I chose roadside vendors who I’d see on trips there.

I found it interesting how overlooked this relationship was. In these areas, my family engages with them in a way that comes off as friendly rather than rooted in business.

“Hola Dona! Como estas, quieres lo usual?”

This is the start to a quick 5-to-10-minute conversation, the type of interaction I hoped to capture.

I took this photo of a coconut vendor near Rio Acapulco, close to La Vega. The gaze of a vendor towards the camera strikes me, seizing my attention. He sits in the center of the composition, making him the focal point. His red shirt is complementary to the green vegetation behind him, giving significant emphasis to his presence and resulting in a relationship that fit the narrative I was going for.

A young man in the Dominican Republic sits under a pavilion with a corrugated metal roof with a wall of green leafy foliage behind him. He wears a bright red tank top, has light brown skin, and looks at us with his elbows resting on his knees.

Washington Heights

Home. My most anticipated photograph for this series. The location where I became who I am. To many others, Washington Heights is the foundation of our Dominican heritage in the United States, where many of us were introduced to Dominican culture through daily life. It was imperative to include one of the iconic motifs in our hood: the Coco Helado cart.

Coco Helado carts selling coquitos are one of the first places we engage with someone outside of our relatives. Vendors wait at parks or outside of schools, knowing kids will ask their parents to buy a flavor.

I departed from my home studio a few hours before sunset, intending to stroll up St. Nicholas Avenue, surveying the streets for a vendor. I expected one to come into my gaze soon, given their prevalence in the barrio. Past 181st Street there was a street fair. I passed an array of businesses and stands as I walked from 181st to 184th—and then, there it was.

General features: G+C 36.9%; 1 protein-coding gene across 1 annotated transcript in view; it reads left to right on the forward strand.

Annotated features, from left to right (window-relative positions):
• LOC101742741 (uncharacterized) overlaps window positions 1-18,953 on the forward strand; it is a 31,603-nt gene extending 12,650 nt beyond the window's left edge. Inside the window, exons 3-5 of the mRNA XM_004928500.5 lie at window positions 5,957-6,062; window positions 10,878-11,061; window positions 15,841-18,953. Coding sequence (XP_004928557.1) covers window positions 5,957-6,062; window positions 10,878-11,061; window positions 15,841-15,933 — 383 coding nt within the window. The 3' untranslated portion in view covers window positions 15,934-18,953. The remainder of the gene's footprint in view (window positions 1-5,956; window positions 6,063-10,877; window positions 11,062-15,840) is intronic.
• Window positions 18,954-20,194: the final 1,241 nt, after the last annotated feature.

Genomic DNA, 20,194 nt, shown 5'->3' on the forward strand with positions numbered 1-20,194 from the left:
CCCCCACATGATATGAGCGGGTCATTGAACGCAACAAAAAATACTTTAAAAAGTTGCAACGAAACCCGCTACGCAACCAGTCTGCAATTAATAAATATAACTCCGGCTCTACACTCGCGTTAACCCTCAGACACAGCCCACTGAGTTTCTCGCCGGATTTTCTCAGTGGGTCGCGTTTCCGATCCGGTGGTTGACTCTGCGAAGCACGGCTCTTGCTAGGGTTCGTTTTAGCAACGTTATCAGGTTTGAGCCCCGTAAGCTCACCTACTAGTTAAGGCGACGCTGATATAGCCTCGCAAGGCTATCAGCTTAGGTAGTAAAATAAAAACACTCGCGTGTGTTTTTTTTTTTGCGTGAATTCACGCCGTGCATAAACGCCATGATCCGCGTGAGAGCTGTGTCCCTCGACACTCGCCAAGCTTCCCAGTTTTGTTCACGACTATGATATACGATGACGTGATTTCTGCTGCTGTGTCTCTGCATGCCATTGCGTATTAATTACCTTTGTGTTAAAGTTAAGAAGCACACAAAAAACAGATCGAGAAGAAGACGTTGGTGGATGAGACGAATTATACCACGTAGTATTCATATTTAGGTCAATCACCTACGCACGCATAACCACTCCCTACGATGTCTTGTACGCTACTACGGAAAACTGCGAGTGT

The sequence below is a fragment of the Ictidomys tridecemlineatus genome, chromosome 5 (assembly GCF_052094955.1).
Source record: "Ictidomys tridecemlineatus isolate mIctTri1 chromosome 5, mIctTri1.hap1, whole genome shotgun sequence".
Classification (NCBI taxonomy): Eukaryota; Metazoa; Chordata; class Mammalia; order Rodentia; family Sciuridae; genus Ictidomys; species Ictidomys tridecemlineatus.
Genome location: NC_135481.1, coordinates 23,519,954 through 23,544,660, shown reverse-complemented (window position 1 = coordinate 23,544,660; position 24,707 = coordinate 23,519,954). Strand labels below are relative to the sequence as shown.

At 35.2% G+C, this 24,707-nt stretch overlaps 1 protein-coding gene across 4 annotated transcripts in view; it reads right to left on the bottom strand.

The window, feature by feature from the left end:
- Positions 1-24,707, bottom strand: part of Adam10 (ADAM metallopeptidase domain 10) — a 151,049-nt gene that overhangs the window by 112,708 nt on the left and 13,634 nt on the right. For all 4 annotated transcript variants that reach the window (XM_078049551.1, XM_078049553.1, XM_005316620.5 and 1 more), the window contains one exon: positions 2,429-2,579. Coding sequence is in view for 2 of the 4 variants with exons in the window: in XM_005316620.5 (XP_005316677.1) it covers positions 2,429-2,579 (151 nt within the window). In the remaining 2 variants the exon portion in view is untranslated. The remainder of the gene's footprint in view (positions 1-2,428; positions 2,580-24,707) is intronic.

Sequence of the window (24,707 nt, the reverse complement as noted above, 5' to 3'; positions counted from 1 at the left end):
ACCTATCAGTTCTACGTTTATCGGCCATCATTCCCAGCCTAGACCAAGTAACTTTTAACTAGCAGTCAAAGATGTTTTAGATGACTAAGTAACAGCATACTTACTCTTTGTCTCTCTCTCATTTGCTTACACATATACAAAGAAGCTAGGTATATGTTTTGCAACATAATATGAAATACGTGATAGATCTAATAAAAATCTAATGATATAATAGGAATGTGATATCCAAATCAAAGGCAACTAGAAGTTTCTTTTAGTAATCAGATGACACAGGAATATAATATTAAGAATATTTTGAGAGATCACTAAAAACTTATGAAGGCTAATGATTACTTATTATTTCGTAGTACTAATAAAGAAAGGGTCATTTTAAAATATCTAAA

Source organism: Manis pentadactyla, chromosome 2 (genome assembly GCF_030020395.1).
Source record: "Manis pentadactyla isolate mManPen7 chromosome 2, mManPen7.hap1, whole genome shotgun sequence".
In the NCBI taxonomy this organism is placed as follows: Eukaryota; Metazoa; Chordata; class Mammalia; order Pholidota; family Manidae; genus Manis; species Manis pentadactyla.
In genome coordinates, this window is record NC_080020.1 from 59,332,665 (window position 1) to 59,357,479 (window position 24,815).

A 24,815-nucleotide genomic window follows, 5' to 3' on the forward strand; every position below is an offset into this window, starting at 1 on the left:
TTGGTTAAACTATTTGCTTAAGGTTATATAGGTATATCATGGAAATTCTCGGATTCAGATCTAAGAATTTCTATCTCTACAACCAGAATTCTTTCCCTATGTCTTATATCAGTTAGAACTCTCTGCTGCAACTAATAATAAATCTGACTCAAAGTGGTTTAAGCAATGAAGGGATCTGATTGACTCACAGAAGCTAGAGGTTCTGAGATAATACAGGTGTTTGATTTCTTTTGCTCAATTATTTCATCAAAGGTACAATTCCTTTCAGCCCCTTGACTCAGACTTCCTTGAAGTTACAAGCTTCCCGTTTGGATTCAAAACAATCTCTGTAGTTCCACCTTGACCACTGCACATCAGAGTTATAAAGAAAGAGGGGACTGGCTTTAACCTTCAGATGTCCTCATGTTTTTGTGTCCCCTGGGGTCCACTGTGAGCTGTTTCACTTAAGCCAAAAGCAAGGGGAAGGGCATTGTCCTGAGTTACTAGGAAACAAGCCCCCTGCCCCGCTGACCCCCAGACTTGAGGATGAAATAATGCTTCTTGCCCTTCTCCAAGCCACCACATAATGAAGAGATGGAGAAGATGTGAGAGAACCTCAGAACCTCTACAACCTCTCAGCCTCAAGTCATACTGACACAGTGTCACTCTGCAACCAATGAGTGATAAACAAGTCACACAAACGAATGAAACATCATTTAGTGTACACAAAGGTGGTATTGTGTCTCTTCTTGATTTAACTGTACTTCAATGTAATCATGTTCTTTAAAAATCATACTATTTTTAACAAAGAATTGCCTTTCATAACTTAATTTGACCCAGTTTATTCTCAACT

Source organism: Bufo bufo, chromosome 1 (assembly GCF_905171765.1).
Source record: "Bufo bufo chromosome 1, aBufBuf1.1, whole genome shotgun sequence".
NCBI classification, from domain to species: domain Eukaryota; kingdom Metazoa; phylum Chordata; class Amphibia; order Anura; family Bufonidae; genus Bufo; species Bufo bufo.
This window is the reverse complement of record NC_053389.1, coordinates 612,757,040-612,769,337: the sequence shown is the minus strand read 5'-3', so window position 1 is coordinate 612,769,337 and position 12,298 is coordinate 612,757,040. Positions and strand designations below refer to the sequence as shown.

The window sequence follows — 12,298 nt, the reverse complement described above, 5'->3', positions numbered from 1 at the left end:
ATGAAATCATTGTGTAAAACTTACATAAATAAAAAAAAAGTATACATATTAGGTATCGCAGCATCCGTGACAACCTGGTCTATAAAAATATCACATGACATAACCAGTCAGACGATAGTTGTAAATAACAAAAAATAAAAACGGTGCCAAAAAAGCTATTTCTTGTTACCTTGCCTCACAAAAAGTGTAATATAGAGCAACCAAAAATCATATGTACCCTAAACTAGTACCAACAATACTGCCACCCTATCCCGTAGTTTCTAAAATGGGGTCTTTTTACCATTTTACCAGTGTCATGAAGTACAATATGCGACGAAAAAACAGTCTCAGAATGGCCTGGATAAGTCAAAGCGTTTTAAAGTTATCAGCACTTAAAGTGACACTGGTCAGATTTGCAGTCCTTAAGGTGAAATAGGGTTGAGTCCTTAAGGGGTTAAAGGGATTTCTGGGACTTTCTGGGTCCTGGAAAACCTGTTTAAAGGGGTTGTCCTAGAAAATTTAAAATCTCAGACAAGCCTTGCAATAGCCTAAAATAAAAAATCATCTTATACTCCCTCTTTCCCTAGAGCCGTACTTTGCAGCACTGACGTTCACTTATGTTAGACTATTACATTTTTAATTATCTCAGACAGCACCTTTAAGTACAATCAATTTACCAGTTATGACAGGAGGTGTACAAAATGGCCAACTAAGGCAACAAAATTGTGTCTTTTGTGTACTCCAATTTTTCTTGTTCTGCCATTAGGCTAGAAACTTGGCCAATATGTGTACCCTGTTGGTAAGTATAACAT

A family of four gathers around a street vendor in the middle of a NYC street during a street fair.

The photo depicts the cart off-center in the middle of the street with an older man working it. The focal point is on the patrons awaiting their dessert. A family of three: A father, ina pink sweater, jeans that sagged below his waistline, and a cap. A daughter, who appeared to be no more than 10 years old in a black puffer jacket. An abuela, dressed in a light blue jean jacket and dark blue denim jeans.

The interaction takes place between the daughter and the vendor. The padre y abuela both behind and aside them as the gaze is on them. The vendor’s arms reach downward to the girl to pass the coquito and retrieve the money. The girl’s go upwards to pass the money and retrieve the dessert.

“De nada, tiene un bueno dia.”

A sweeping view of a city intersection in Washington Heights, Manhattan, with a blue sky above. A white car waits at a traffic light.

Behind the focal point are several attendees of the fair, present amongst the scenery. Other stands and businesses, such as un joyeria y supermerado, also appear. Even further are several apartments and a road that leads to 193rd Street. I decided to address the scale of the barrio through a one-point perspective. Exaggerating the scale of the buildings and the length of the neighborhood in a nod to the significance the barrio holds for me and many others.

I ended up collaging both images to form the final assemblage.


The first suburb to appear in the project. Unlike the three previous images, I was drawn to subject matter for two snapshots. Yonkers lacks a concentrated Dominican neighborhood, and isn’t accessible via public transit, so I relied on relatives who currently live there for my visit. I had attained them from a family barbecue held in the backyard of a home.

Three middle aged Dominican men sit in a suburban backyard. They are seated in a row, with one of them resting on steps leading up to a house, one on a dining room chair with a lime green upholstered seat, and the third on a metal chair. The men wear a blue tshirt, pink button down shirt, and bright red button down shirt. Behind them is a green lawn.
The first photo show three men sitting on the back porch drinking wine. Two of them dressed in what some consider to be a stereotypical “Dominican tio fit.” The photo strays from being a candid portrait. I directed the men’s gaze to the camera, to focus on the viewer. Some important motifs include the American flag and a white picket fence.
A makeshift backyard barbecue with two heavy iron covered pots sitting on a fire that is glowing orange beneath them.